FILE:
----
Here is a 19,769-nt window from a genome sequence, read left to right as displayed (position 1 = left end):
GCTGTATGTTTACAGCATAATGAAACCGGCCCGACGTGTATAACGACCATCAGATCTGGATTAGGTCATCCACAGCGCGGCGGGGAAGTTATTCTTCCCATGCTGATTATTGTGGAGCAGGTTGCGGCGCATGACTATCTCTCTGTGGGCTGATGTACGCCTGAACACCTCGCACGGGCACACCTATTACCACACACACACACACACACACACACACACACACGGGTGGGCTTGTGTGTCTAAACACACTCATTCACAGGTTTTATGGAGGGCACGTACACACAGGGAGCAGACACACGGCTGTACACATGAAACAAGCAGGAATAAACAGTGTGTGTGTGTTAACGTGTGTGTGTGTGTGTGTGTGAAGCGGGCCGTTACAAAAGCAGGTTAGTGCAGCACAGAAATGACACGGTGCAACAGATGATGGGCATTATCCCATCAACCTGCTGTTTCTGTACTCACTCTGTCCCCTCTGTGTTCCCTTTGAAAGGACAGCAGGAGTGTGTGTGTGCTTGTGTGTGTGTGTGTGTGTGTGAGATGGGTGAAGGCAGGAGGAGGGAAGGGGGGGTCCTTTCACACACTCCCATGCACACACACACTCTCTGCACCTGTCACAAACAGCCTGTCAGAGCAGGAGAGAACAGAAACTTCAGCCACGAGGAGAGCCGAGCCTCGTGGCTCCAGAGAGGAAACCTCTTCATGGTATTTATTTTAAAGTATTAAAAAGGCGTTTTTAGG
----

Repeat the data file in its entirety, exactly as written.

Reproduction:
Here is a 19,769-nt window from a genome sequence, read left to right as displayed (position 1 = left end):
GCTGTATGTTTACAGCATAATGAAACCGGCCCGACGTGTATAACGACCATCAGATCTGGATTAGGTCATCCACAGCGCGGCGGGGAAGTTATTCTTCCCATGCTGATTATTGTGGAGCAGGTTGCGGCGCATGACTATCTCTCTGTGGGCTGATGTACGCCTGAACACCTCGCACGGGCACACCTATTACCACACACACACACACACACACACACACACACACGGGTGGGCTTGTGTGTCTAAACACACTCATTCACAGGTTTTATGGAGGGCACGTACACACAGGGAGCAGACACACGGCTGTACACATGAAACAAGCAGGAATAAACAGTGTGTGTGTGTTAACGTGTGTGTGTGTGTGTGTGTGAAGCGGGCCGTTACAAAAGCAGGTTAGTGCAGCACAGAAATGACACGGTGCAACAGATGATGGGCATTATCCCATCAACCTGCTGTTTCTGTACTCACTCTGTCCCCTCTGTGTTCCCTTTGAAAGGACAGCAGGAGTGTGTGTGTGCTTGTGTGTGTGTGTGTGTGTGTGAGATGGGTGAAGGCAGGAGGAGGGAAGGGGGGGTCCTTTCACACACTCCCATGCACACACACACTCTCTGCACCTGTCACAAACAGCCTGTCAGAGCAGGAGAGAACAGAAACTTCAGCCACGAGGAGAGCCGAGCCTCGTGGCTCCAGAGAGGAAACCTCTTCATGGTATTTATTTTAAAGTATTAAAAAGGCGTTTTTAGG